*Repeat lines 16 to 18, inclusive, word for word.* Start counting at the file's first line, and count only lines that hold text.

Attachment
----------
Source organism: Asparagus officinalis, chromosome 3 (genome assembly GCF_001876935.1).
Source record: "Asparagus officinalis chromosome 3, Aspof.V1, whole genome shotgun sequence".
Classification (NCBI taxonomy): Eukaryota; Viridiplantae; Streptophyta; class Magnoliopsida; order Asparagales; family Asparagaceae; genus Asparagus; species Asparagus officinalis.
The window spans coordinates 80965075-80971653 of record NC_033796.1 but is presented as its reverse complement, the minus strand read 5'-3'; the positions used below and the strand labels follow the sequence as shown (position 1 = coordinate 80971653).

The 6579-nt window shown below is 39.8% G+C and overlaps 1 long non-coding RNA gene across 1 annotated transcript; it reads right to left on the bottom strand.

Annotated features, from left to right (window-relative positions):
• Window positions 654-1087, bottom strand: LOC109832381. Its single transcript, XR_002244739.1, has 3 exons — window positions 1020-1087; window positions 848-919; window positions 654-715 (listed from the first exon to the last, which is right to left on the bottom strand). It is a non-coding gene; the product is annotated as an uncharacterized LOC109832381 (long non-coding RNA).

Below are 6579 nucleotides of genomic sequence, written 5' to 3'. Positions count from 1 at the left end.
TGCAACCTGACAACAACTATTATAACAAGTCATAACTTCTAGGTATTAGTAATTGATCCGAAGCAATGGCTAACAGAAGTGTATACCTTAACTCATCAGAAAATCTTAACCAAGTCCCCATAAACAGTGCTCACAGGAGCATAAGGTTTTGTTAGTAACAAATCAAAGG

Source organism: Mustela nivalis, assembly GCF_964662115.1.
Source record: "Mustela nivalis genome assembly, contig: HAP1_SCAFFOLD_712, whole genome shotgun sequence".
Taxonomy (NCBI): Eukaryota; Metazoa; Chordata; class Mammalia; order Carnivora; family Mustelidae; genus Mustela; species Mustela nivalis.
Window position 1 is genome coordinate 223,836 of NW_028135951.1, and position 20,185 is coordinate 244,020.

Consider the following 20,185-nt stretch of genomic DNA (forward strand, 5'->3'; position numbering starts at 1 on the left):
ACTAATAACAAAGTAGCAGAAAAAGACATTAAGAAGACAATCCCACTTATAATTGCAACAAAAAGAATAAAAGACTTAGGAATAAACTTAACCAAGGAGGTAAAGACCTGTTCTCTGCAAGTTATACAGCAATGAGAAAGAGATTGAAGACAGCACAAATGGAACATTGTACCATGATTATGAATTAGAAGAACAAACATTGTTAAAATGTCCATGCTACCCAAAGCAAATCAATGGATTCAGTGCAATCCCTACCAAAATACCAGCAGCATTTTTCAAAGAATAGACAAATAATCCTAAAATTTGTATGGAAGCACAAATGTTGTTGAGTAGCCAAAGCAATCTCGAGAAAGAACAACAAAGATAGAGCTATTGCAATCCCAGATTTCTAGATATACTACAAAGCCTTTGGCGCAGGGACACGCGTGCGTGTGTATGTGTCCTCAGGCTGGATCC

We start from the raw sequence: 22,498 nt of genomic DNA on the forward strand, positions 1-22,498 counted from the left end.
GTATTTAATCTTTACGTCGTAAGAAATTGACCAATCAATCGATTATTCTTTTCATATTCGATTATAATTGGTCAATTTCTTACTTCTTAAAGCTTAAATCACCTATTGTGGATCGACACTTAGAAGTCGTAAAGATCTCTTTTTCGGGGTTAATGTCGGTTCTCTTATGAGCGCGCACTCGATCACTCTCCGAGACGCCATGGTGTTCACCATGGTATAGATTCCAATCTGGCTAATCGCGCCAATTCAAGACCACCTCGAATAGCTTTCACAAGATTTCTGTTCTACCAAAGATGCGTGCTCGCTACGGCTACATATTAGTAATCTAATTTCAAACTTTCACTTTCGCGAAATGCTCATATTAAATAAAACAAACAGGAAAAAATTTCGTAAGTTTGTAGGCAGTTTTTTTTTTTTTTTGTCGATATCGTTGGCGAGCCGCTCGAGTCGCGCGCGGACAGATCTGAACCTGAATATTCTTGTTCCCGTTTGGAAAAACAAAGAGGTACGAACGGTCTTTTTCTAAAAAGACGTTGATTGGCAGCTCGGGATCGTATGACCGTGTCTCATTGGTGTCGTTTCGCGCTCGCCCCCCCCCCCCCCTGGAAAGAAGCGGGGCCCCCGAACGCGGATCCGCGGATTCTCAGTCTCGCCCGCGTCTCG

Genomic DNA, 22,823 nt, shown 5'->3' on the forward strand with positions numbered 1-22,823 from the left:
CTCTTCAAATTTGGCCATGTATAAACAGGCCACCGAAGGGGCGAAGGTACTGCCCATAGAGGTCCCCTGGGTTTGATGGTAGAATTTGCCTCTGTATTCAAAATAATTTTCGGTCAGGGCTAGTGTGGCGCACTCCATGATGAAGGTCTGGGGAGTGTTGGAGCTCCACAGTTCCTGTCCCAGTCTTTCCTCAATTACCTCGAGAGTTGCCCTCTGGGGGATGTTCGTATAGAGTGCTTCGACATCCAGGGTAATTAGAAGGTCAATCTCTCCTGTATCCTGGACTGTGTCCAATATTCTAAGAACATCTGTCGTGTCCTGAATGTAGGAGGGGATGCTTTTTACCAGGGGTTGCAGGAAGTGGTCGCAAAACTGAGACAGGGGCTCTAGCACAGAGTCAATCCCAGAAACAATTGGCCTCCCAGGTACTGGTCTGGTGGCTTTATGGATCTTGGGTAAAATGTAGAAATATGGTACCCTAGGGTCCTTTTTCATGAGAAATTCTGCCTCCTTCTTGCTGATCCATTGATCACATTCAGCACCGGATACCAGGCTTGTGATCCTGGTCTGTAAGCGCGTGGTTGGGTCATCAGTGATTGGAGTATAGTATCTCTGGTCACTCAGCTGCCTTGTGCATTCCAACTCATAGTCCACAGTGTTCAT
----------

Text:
We start from the raw sequence: 22,498 nt of genomic DNA on the forward strand, positions 1-22,498 counted from the left end.
GTATTTAATCTTTACGTCGTAAGAAATTGACCAATCAATCGATTATTCTTTTCATATTCGATTATAATTGGTCAATTTCTTACTTCTTAAAGCTTAAATCACCTATTGTGGATCGACACTTAGAAGTCGTAAAGATCTCTTTTTCGGGGTTAATGTCGGTTCTCTTATGAGCGCGCACTCGATCACTCTCCGAGACGCCATGGTGTTCACCATGGTATAGATTCCAATCTGGCTAATCGCGCCAATTCAAGACCACCTCGAATAGCTTTCACAAGATTTCTGTTCTACCAAAGATGCGTGCTCGCTACGGCTACATATTAGTAATCTAATTTCAAACTTTCACTTTCGCGAAATGCTCATATTAAATAAAACAAACAGGAAAAAATTTCGTAAGTTTGTAGGCAGTTTTTTTTTTTTTTTGTCGATATCGTTGGCGAGCCGCTCGAGTCGCGCGCGGACAGATCTGAACCTGAATATTCTTGTTCCCGTTTGGAAAAACAAAGAGGTACGAACGGTCTTTTTCTAAAAAGACGTTGATTGGCAGCTCGGGATCGTATGACCGTGTCTCATTGGTGTCGTTTCGCGCTCGCCCCCCCCCCCCCCTGGAAAGAAGCGGGGCCCCCGAACGCGGATCCGCGGATTCTCAGTCTCGCCCGCGTCTCG

Genomic DNA, 22,823 nt, shown 5'->3' on the forward strand with positions numbered 1-22,823 from the left: